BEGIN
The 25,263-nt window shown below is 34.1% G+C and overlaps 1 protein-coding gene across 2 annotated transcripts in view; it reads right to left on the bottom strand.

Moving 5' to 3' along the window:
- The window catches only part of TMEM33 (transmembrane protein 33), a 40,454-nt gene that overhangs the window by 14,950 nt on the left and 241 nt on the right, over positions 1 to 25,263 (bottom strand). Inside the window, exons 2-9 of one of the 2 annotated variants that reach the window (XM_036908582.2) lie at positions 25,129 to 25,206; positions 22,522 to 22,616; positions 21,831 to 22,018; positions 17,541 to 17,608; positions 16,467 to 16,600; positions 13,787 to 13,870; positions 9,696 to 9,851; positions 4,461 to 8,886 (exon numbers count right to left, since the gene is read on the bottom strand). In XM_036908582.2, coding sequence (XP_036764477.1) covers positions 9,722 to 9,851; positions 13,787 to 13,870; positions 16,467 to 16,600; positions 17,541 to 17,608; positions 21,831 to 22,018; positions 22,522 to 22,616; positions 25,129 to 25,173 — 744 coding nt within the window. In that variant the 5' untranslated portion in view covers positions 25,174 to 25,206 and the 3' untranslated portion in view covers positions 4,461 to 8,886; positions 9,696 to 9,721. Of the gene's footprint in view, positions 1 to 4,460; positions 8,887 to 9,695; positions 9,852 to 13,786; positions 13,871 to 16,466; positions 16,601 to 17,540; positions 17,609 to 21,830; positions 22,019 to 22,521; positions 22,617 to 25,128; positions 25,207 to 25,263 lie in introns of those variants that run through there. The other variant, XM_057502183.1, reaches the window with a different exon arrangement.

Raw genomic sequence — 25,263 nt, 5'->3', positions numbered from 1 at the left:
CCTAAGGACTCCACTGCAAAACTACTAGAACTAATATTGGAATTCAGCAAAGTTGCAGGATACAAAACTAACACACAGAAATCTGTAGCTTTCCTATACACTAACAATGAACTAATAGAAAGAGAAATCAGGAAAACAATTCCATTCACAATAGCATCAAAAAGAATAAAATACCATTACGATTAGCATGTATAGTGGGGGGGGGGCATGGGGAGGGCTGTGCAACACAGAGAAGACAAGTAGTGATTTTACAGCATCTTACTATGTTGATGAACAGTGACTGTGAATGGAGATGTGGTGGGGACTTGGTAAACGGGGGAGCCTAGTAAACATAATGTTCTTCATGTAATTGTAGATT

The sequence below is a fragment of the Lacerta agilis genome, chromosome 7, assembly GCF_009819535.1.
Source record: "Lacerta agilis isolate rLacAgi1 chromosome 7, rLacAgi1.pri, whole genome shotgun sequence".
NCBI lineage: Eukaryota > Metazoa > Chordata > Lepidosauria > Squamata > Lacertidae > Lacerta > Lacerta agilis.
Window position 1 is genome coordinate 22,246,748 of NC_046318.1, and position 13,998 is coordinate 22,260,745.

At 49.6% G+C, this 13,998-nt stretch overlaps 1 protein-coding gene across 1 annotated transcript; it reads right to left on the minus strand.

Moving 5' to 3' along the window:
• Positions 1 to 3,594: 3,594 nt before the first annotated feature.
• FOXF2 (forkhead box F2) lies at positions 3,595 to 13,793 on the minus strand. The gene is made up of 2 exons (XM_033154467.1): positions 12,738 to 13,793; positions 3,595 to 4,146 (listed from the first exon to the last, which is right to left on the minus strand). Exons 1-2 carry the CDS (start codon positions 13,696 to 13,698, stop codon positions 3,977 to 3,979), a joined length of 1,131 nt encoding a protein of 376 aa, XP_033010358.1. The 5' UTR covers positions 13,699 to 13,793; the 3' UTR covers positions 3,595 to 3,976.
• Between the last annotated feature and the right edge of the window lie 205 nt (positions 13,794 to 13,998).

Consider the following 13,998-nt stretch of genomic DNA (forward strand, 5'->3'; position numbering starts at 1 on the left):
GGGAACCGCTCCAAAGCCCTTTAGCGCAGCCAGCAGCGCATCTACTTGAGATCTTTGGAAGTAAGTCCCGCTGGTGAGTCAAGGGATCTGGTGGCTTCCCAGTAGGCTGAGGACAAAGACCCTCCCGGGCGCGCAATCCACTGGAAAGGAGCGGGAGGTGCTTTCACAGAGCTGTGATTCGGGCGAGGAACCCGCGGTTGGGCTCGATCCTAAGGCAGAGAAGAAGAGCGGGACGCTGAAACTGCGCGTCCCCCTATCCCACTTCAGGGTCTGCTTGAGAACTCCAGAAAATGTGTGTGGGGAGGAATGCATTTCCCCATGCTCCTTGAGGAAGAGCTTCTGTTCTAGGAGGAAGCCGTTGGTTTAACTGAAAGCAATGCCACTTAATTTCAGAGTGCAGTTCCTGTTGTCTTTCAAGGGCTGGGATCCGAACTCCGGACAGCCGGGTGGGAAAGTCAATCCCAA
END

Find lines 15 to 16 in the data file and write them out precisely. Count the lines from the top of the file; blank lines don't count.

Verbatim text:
Consider the following 13,998-nt stretch of genomic DNA (forward strand, 5'->3'; position numbering starts at 1 on the left):
GGGAACCGCTCCAAAGCCCTTTAGCGCAGCCAGCAGCGCATCTACTTGAGATCTTTGGAAGTAAGTCCCGCTGGTGAGTCAAGGGATCTGGTGGCTTCCCAGTAGGCTGAGGACAAAGACCCTCCCGGGCGCGCAATCCACTGGAAAGGAGCGGGAGGTGCTTTCACAGAGCTGTGATTCGGGCGAGGAACCCGCGGTTGGGCTCGATCCTAAGGCAGAGAAGAAGAGCGGGACGCTGAAACTGCGCGTCCCCCTATCCCACTTCAGGGTCTGCTTGAGAACTCCAGAAAATGTGTGTGGGGAGGAATGCATTTCCCCATGCTCCTTGAGGAAGAGCTTCTGTTCTAGGAGGAAGCCGTTGGTTTAACTGAAAGCAATGCCACTTAATTTCAGAGTGCAGTTCCTGTTGTCTTTCAAGGGCTGGGATCCGAACTCCGGACAGCCGGGTGGGAAAGTCAATCCCAA